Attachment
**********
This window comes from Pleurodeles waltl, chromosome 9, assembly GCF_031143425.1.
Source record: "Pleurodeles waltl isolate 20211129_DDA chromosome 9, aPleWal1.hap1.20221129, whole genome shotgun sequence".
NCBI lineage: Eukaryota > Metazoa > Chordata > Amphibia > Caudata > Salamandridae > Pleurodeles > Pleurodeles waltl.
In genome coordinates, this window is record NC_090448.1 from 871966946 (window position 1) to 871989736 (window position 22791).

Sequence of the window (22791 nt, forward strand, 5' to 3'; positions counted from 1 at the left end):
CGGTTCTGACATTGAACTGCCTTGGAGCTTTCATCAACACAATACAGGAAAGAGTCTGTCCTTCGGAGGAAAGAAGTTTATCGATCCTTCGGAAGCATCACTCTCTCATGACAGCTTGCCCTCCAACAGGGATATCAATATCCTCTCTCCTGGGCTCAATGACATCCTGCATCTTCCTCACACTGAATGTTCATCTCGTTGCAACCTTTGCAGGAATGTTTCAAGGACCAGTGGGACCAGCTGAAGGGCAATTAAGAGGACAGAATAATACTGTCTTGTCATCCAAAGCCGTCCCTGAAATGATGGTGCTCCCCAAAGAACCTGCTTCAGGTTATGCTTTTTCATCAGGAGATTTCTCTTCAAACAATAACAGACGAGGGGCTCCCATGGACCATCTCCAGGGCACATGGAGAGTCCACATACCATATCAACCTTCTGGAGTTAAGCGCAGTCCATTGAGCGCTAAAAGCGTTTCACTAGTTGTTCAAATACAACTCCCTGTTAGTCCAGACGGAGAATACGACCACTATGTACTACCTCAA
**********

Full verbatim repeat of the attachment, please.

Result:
This window comes from Pleurodeles waltl, chromosome 9, assembly GCF_031143425.1.
Source record: "Pleurodeles waltl isolate 20211129_DDA chromosome 9, aPleWal1.hap1.20221129, whole genome shotgun sequence".
NCBI lineage: Eukaryota > Metazoa > Chordata > Amphibia > Caudata > Salamandridae > Pleurodeles > Pleurodeles waltl.
In genome coordinates, this window is record NC_090448.1 from 871966946 (window position 1) to 871989736 (window position 22791).

Sequence of the window (22791 nt, forward strand, 5' to 3'; positions counted from 1 at the left end):
CGGTTCTGACATTGAACTGCCTTGGAGCTTTCATCAACACAATACAGGAAAGAGTCTGTCCTTCGGAGGAAAGAAGTTTATCGATCCTTCGGAAGCATCACTCTCTCATGACAGCTTGCCCTCCAACAGGGATATCAATATCCTCTCTCCTGGGCTCAATGACATCCTGCATCTTCCTCACACTGAATGTTCATCTCGTTGCAACCTTTGCAGGAATGTTTCAAGGACCAGTGGGACCAGCTGAAGGGCAATTAAGAGGACAGAATAATACTGTCTTGTCATCCAAAGCCGTCCCTGAAATGATGGTGCTCCCCAAAGAACCTGCTTCAGGTTATGCTTTTTCATCAGGAGATTTCTCTTCAAACAATAACAGACGAGGGGCTCCCATGGACCATCTCCAGGGCACATGGAGAGTCCACATACCATATCAACCTTCTGGAGTTAAGCGCAGTCCATTGAGCGCTAAAAGCGTTTCACTAGTTGTTCAAATACAACTCCCTGTTAGTCCAGACGGAGAATACGACCACTATGTACTACCTCAA